Yes. For this I returned to the original "Gang of Four" book on Design Patterns, then did some research online.
Here is some code:
//A Mediator Adds and Removes components, and Broadcasts Events.
//A Mediator loops through added objects and references state to determine if action should be taken.
Your implementation of the "apply" behavior is probably different, and may be simplified.
I wouldn't think of it as 'limiting the events'. There is probably no real performance gain by doing this anyway. The perspective above, is to introduce a decision mechanism that says, "We have had 2 or more objects firing events, lets do this special task".
The Mediator encapsulates the decision mechanism, the state object encapsulates the runtime accumulation of information. Keep in mind that, at some point the state may need to be reset. This cleanup behavior would be sensible to be placed within the Mediator.
It may very well be the case that you can have your Observer listening for published events, then calls the Mediator to review the State, which makes the determination of interaction, if it is relevant, then broadcasts event with instruction to execute their special behavior.
EDIT: Also check out Evented Views. This is an exceptional article on the topic.
I don't know, if this idea exists already and if it has a name - if so, it would be cool if anybody tell it to us :-)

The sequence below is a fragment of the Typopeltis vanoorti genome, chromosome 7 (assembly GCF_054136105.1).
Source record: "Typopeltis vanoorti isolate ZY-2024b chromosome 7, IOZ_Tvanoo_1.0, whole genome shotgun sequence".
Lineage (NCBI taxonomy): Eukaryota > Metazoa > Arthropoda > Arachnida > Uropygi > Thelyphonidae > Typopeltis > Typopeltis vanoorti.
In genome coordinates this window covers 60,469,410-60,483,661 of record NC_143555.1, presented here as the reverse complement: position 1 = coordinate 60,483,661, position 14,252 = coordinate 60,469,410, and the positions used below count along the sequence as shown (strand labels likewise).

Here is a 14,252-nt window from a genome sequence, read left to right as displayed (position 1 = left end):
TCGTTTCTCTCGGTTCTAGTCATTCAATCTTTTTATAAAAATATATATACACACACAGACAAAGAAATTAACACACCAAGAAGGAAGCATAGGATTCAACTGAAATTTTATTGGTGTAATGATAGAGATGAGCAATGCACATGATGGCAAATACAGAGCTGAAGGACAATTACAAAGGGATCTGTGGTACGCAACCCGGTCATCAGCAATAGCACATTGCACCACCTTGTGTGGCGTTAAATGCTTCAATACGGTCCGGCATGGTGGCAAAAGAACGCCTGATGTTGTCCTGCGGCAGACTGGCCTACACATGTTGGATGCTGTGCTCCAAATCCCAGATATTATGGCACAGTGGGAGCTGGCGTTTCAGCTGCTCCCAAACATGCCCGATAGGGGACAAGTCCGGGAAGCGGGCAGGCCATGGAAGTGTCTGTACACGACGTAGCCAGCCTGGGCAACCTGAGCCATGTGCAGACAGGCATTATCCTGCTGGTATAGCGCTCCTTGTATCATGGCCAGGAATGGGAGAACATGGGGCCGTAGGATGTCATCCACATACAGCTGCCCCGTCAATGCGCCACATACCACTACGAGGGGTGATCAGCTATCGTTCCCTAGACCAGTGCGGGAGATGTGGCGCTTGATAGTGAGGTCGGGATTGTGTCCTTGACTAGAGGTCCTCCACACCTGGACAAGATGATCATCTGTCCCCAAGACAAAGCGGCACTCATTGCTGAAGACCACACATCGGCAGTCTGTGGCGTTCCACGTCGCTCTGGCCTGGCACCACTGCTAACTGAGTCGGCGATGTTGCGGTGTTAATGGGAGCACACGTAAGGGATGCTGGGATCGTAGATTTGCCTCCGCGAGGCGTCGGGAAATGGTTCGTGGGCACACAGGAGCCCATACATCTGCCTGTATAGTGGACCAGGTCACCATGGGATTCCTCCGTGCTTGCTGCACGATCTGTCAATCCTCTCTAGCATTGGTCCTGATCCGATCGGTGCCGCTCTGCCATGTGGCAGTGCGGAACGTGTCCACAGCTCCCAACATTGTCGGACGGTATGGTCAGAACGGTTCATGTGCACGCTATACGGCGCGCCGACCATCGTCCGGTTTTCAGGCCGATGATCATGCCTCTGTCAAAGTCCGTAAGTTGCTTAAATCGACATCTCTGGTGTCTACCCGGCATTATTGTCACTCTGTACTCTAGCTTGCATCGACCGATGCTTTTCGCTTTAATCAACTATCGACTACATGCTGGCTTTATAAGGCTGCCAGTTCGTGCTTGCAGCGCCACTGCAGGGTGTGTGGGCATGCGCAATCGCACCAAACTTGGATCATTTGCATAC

You could add an object which
This sounds to me like an "conditional observer proxy".
The Reactive Extensions framework was designed to address this issue for .NET event handlers. You may be interested in seeing how RX can let you respond to sequences of events, as described in the "Sequencing Events" section of this blog post. Basically, if you are interested in responding only when the user types "ABC" (in that order), you can say:
One technique (using Event-Based Systems with a Mediator):
I take advantage of the Mediator Pattern quite a bit -- one way to control event-flow is to instantiate different Mediator objects per-module, and pass only a specific Mediator to each module (as a, or in a sandbox) -- this will allow each module to only communicate through that specific medium, only when you say it should -- and, with this method, when you broadcast messages, you won't be broadcasting on the entire system / medium that the ApplicationDirector is listening on. An oversimplified implementation might look something like this:
Now, you can use a Mediator to handle when exactly certain changes (e.g. quantity) have an effect on the rest of the system. You even have more control over when a given module should notify the system of the change(s). Furthermore, if you're developing a very large-scale application -- using a Mediator that implements an EventHub is a good approach.
There are plenty of odd things about this example, but I hope you find this useful for what it demonstrates.